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Carlos Avila, Newport Ocean Sailing Association's (NOSA) Ensenada coordinator, addresses guests during a dinner party celebrating the 67th annual Newport to Ensenada International Yacht Race, at his home in Ensenada, Mexico on Saturday, April 26. (KEVIN CHANG / Daily Pilot / April 26, 2014)

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  • Ensenada, BCN, Mexico

ENSENADA, MEXICO — Before lunch began, Commodore Chuck Iverson sat in the back corner of a restaurant, reviewing the guest list.

It seemed a generic Newport Beach scene: place settings arranged on white tablecloths. Ocean view. Members of the Newport Ocean Sailing Assn., or NOSA, bedecked in navy blazers and khaki pants, mingling with the mayor.

Still, the group hadn't valet parked their cars outside. They'd arrived by van. And they were greeted with glasses of wine, not from California, but vineyards in Mexico.

Roughly 125 nautical miles from home, the sailors were far from their yacht club dining rooms and trendy Fashion Island restaurants. Responsible for organizing the Newport to Ensenada International Yacht Race that started the day before, they now anticipated a meal at Belio, an upscale restaurant here.

Iverson continued through the names on the list. The consul general from the U.S. consulate in Tijuana would be joining them. The local mayor's wife was on her way.

Behind the scenes of a regatta known for its drunken rowdiness, leaders in the Newport yachting community and the seaside Mexican town continue to foster a long-standing and deeply meaningful relationship. Ensenada once received icons like Marion Davis, Lucille Ball and John Wayne. But as the romance faded between old Hollywood and the Baja port city, the diplomatic link among the yachtsmen and their political counterparts remained.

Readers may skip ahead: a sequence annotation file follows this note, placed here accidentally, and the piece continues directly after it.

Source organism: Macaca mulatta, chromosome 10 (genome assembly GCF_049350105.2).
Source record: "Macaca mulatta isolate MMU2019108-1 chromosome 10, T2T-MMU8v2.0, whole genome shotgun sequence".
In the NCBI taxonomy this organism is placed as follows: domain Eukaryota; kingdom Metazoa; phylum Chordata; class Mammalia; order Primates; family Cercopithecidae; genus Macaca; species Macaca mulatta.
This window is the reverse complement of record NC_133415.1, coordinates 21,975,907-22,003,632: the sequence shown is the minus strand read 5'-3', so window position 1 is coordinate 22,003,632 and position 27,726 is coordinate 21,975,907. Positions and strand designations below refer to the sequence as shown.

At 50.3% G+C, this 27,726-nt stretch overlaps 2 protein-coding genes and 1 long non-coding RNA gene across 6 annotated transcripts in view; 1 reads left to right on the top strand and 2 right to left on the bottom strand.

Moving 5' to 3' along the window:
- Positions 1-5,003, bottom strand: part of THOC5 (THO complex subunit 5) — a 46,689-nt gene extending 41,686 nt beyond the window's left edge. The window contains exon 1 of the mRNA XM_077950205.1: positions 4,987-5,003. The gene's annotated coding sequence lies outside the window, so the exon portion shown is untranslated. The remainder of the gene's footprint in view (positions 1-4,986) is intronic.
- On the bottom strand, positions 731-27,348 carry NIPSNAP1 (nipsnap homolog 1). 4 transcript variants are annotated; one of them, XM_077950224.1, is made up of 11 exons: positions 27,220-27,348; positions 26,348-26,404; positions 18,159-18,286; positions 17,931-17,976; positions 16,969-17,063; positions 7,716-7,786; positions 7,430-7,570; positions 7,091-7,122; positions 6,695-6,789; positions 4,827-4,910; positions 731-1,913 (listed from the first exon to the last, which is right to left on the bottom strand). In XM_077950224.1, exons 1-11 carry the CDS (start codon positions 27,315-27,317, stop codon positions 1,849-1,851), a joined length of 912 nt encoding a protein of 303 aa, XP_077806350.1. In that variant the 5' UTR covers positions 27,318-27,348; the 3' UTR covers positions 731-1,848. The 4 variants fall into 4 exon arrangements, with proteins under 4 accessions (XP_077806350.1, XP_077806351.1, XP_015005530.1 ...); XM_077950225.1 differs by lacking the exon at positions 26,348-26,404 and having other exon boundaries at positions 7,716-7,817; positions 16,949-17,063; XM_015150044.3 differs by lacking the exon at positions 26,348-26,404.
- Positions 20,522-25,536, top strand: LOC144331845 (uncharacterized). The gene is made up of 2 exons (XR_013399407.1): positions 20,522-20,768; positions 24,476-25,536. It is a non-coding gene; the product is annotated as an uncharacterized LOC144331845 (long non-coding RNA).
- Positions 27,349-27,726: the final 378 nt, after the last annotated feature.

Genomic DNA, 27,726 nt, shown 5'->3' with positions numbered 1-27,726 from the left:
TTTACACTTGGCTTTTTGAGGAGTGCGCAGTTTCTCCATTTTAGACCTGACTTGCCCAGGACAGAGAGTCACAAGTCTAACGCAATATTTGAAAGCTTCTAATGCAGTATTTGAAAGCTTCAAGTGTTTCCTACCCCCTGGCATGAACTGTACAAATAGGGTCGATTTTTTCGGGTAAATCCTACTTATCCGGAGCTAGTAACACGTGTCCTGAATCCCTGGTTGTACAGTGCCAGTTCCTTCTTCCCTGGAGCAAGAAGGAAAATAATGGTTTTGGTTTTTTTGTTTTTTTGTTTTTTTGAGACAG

Rooted in the event's 67-year history, the bond links cultures, economies and communities that might not otherwise commingle. It offers a stronghold for an event that has suffered in recent years as the economy of both countries dipped and fear of drug violence in Mexico rose.

"This is more than just a yacht race," Tom Kennedy, a NOSA director, said as he walked toward the restaurant.

The friendship renews itself at each springtime sail, bolstered by numerous parties and meals hosted on either side of the border. Glasses had clinked in Newport Beach, and now Saturday's lunch turned hosting responsibility over to Mexico. Again and again, their events would assert a singular message for Newport Beach residents: Ensenada is thrilled to welcome you.

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Formality intersects with bacchanalia

While NOSA leaders sat for formal introductions, the jovial race participants grew boozy at the nearby host hotel.

The group helped fill the 147-room Hotel Coral for the weekend, a high-end place to stay that is protected by a wall and security gate. Every room has an ocean-front view.

Lounging in the sunshine, the racers made themselves comfortable, drinking Tecate and regaling one another with tales from their uncharacteristically windy and rainy journey.

Although 168 yachts had registered to participate, in its prime, the Newport to Ensenada race logged more than 600. The party the night before grew so large that the Bahia Corinthian Yacht Club eventually stopped hosting it.

As participation numbers have dropped, organizers find themselves re-evaluating how to renew interest in the gregarious sailing tradition.

NOSA volunteers work year-round on improvements for the race. They drive to Ensenada monthly for meetings as the event nears each year.

They also hold safety seminars for participants. Indeed, four men died when their 37-foot boat, the Aegean, splintered upon collision with North Coronado Island, south of the U.S.-Mexican border, during the 2012 race.

"You're not stoppable," Mariano Escobedo, director of International Relations for Baja, California, said at lunch Saturday from a podium where miniature American and Mexican flags waved, "even though it's not always smooth sailing."

Change has come, albeit incrementally, with cooperation between NOSA and local government officials. The race used to end farther south, in the Ensenada harbor. Now, the finish line is marked by boats bobbing in front of the Hotel Coral.